Doesn't CNN Know The Location?
3 main points
✔️ CNN encodes location information
✔️ 0 padding to learn location information
✔️ The location information is stored in deeper layers.
How Much Position Information Do Convolutional Neural Networks Encode?
written by Md Amirul Islam, Sen Jia, Neil D. B. Bruce
(Submitted on 22 Jan 2020)
Comments: Accepted to ICLR2020
Subjects: Computer Vision and Pattern Recognition (cs.CV); Machine Learning (cs.LG)
Paper Official Code COMM Code
CNN has been successful in many computer vision tasks such as classification and detection tasks. Basically, CNNs are mainly used as a feature extractor for objects. This is because they are trained by local filters and are basically considered to have no location information. Therefore, this point has been pointed out, and models that mainly acquire location information, such as capsule nets, have been proposed. So many of you think that CNN has very little location information?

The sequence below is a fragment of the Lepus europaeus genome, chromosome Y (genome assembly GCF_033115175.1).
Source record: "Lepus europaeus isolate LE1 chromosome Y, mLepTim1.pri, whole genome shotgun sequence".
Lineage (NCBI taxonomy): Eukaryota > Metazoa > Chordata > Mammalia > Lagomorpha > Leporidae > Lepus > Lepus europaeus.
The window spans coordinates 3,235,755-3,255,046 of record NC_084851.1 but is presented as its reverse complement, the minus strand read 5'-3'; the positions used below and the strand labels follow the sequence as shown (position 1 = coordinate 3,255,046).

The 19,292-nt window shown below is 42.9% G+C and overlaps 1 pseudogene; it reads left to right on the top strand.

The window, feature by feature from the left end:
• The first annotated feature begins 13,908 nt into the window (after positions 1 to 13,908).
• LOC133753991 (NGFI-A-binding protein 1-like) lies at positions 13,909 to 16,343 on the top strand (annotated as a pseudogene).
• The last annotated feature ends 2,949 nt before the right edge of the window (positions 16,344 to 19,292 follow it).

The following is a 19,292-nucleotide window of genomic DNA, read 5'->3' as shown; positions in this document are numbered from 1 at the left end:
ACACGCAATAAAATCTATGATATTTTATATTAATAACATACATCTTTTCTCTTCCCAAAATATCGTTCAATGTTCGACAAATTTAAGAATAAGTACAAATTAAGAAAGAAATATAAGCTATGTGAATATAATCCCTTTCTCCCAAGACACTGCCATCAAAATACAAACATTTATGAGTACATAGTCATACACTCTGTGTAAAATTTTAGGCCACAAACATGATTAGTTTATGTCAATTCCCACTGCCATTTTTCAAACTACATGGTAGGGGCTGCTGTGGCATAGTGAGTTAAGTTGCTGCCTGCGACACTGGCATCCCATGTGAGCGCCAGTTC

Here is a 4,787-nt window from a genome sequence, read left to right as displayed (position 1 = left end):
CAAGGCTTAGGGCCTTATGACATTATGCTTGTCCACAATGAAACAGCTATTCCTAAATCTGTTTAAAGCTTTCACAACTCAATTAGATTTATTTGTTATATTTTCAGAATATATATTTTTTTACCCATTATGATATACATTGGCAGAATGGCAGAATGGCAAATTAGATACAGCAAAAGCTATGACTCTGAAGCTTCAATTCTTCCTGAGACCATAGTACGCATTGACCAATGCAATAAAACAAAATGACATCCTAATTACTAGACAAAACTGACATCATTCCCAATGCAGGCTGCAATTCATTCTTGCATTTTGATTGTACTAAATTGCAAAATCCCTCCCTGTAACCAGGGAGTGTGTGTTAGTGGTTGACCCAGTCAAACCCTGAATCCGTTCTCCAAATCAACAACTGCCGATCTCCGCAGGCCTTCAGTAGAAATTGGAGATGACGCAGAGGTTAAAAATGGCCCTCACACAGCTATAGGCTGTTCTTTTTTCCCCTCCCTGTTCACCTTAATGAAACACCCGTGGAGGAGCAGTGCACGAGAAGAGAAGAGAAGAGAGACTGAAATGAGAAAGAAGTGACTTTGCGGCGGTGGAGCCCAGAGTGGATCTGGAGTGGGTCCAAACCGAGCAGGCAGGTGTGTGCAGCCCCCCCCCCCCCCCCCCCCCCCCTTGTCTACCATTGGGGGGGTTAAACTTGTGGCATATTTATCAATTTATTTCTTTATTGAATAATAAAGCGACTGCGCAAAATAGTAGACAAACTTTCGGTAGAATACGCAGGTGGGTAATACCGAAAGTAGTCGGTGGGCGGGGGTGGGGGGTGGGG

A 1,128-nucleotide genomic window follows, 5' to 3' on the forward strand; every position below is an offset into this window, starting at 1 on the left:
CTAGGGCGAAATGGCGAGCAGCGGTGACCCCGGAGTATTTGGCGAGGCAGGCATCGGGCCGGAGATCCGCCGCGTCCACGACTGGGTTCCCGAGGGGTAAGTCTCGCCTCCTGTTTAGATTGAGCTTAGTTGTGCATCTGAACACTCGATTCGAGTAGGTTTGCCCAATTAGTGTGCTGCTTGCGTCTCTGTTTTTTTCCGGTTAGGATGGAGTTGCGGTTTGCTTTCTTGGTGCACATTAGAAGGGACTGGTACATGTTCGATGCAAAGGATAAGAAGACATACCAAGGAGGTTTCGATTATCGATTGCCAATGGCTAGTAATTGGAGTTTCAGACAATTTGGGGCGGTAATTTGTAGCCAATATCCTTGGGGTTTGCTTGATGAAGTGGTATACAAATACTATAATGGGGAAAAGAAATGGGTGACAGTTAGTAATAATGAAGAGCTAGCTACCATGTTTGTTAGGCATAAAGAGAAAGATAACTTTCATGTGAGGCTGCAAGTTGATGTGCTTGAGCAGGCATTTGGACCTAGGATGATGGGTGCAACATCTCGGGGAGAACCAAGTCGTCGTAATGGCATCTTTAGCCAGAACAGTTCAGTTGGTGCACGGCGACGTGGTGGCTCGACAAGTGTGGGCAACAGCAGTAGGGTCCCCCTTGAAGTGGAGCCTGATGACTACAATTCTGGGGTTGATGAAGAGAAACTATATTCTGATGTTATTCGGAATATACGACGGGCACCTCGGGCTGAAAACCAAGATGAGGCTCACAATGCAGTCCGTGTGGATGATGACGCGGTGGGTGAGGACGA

However, this study may change that implicit idea.
See Figure 1.
Figure 1: Prominent areas of the image.
Look at the top row. On the left, there is a pronounced area on the man in the middle. Similarly, you can see that most of the images have a pronounced area around the middle. The next image is shown in the bottom row with the image cropped by the blue line in the top row. Notice something strange here. Since we have only cropped the image, there is no change in the texture and so on, so there should be no change in the noticeable area. However, the salient area of the cropped image is clearly shifted to the left (the center region). (I think this is because we learned that the salient region is in the center of the image in terms of the training image, which is why this happened. ) This is contrary to our implicit belief that CNNs do not have location information.
From this result, the authors hypothesize that CNN may be encoding (acquiring) location information that humans just don't understand. This article is about CNN's location information.
This paper was accepted into ICLR2020 and all of the reviewers gave it a perfect score (8 points) (only 34 out of 2594 papers received a perfect score). If you are interested in the scores of the other papers, see here.
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